Here’s how you can view the “Su­per Blood Wolf Moon” on Jan. 20

Orlando Sentinel - - PEOPLE & ARTS - By Pa­trick Con­nolly Want to get in touch? You can find me on Twit­ter (@PCon­nPie), In­sta­gram (@pcon­npie) or send me an email: pcon­[email protected]­lan­dosen­

Get out your tele­scopes: a lu­nar eclipse is com­ing soon to a night sky near you.

Or, if you don’t have a tele­scope, you can head to Semi­nole State Col­lege’s San­ford/ Lake Mary cam­pus for their free lu­nar eclipse view­ing party on Jan 20.

This lu­nar eclipse, dubbed the “Su­per Blood Wolf Moon,” is cre­ated when the earth comes be­tween our moon and the sun.

Derek Deme­ter, direc­tor of Semi­nole State’s Emil Buehler Plan­e­tar­ium, de­scribed the fea­tures that com­prise this moon’s name.

The earth’s shadow, as well as its at­mos­phere, cre­ates a deep red color on the sur­face of the moon, Deme­ter said. This is where the “Blood Moon” de­scrip­tion comes from, a ti­tle that orig­i­nated with a Twit­ter hash­tag sev­eral years ago.

A su­per­moon oc­curs when the moon is at perigee (the clos­est point to Earth), mak­ing it 10 to 13 per­cent larger, ac­cord­ing to Deme­ter.

The wolf moon comes from the tra­di­tional Na­tive Amer­i­can name for the full moon in Jan­uary.

Be­fore the moon takes on its red form Sun­day, Semi­nole State Col­lege is host­ing a range of events to com­mem­o­rate what they call “Moon Week.”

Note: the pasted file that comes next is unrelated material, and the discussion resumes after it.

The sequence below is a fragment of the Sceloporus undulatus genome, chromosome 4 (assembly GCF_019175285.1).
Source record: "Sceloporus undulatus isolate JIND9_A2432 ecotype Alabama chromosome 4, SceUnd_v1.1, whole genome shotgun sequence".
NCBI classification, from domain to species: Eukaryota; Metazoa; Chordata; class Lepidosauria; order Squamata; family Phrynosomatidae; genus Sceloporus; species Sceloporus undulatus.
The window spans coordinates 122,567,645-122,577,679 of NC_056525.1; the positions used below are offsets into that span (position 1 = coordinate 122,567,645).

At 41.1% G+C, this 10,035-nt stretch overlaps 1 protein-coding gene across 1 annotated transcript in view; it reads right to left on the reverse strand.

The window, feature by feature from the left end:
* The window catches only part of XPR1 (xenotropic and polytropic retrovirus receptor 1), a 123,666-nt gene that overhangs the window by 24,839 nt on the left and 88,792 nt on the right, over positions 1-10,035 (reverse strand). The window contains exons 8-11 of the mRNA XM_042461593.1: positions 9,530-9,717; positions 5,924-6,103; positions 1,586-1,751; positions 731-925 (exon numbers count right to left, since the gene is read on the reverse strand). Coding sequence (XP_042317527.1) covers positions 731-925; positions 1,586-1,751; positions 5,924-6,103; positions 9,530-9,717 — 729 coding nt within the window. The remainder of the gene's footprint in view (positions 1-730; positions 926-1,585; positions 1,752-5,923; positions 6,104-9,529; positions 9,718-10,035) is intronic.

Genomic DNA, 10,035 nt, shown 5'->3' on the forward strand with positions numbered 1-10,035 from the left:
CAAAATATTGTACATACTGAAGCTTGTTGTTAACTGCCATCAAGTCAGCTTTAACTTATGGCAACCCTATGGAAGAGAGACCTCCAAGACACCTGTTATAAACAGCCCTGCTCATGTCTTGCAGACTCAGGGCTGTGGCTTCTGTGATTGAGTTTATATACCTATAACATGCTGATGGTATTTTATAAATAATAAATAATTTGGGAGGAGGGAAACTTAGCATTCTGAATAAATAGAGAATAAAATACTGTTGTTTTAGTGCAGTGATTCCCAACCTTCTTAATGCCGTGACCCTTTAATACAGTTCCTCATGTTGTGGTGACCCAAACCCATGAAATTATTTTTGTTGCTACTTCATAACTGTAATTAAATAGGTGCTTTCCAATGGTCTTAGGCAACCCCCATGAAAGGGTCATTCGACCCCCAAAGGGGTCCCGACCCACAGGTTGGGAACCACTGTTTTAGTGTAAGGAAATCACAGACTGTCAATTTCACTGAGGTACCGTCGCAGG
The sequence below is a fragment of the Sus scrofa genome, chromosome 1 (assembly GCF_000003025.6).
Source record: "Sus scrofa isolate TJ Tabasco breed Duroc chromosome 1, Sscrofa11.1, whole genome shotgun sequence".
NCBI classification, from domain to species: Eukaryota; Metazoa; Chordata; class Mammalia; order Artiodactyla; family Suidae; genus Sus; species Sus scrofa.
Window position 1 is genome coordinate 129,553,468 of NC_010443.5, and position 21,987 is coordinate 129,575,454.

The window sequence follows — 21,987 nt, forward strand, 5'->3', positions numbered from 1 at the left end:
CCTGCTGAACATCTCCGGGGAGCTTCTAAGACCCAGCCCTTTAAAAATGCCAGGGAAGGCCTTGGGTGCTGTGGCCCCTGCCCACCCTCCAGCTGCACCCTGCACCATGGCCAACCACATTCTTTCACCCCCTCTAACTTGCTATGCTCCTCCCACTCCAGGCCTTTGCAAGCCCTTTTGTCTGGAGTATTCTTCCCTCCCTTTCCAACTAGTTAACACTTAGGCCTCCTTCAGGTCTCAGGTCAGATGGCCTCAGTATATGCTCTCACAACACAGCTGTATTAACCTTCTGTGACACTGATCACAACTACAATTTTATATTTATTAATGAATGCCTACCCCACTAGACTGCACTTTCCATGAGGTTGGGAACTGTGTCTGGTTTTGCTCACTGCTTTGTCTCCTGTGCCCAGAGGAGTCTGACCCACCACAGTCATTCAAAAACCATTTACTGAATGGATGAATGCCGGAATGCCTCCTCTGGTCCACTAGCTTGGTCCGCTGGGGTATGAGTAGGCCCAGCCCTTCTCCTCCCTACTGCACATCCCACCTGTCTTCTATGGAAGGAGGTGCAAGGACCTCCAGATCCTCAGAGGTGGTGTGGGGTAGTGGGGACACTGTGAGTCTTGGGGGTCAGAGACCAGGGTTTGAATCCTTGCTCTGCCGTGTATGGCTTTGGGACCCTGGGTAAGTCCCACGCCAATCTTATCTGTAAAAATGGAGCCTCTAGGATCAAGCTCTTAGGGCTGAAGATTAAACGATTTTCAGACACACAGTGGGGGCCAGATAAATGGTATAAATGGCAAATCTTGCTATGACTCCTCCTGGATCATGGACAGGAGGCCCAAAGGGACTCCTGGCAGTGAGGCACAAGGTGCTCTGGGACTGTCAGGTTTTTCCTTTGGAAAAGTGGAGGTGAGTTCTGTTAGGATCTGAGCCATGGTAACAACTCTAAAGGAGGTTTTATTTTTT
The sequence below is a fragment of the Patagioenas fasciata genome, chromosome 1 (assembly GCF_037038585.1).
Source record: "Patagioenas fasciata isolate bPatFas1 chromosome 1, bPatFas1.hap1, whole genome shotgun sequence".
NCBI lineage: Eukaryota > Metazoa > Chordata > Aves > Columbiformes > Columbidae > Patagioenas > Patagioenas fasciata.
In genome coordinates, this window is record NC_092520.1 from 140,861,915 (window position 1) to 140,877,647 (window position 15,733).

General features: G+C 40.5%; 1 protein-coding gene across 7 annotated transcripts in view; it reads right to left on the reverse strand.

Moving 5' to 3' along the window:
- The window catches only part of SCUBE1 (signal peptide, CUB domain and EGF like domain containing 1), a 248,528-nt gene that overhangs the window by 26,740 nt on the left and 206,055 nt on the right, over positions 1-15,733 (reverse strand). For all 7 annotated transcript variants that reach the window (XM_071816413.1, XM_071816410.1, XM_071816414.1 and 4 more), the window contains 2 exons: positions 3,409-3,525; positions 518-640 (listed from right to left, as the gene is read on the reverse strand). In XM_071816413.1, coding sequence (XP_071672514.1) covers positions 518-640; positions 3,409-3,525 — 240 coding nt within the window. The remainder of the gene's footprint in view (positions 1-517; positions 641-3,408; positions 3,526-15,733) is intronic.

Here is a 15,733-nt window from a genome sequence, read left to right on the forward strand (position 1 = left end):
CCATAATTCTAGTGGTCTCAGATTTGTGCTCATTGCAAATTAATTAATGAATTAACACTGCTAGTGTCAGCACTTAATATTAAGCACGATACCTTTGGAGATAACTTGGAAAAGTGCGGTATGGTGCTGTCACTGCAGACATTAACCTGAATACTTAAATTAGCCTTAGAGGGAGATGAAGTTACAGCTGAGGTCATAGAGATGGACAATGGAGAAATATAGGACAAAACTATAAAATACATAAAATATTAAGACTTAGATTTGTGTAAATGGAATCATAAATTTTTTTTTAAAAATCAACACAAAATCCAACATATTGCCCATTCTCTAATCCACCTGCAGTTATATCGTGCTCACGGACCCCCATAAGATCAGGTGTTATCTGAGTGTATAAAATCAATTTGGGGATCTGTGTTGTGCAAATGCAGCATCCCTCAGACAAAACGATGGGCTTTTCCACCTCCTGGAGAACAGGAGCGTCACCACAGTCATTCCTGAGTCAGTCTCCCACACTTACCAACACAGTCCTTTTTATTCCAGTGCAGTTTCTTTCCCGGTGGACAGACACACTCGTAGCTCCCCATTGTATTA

Through­out the week, the plan­e­tar­ium will host events in­clud­ing a movie screen­ing of “Last Man on the Moon,” a panel dis­cus­sion with some of the sup­port staff from NASA's Apollo Lu­nar Pro­gram, a lec­ture from UCF physics pro­fes­sor Dr. Ad­die Dove and a laser show fea­tur­ing Pink Floyd’s “Dark Side of the Moon.”

On Sun­day, Jan. 20, Moon Week will cul­mi­nate with the free lu­nar eclipse view­ing party.

Ad­ja­cent to the plan­e­tar­ium, the free “star party” will start at 8 p.m., ush­er­ing in the Su­per Blood Wolf Moon with food trucks and tele­scopes set up by the Cen­tral Florida Astro­nom­i­cal So­ci­ety, some of which will have smart­phone mounts for as­tropho­tog­ra­phy.

The eclipse will be­gin around 9:30 p.m. when the “first con­tact” oc­curs, Deme­ter said. Af­ter 10 p.m., view­ers will be­gin to see a part of the moon darken and at 11:40 p.m., the pe­riod of to­tal­ity will be­gin, last­ing for about 45 min­utes.

The eclipse con­cludes at 1:30 a.m. on Jan. 21.

Semi­nole State’s star party will go on re­gard­less of weather, with con­tin­gency plans in case of rain or cloudy skies.

A full list­ing of events is avail­able on Semi­nole State’s Emil Buehler Plan­e­tar­ium web­site: semi­ show-cal­en­dar.

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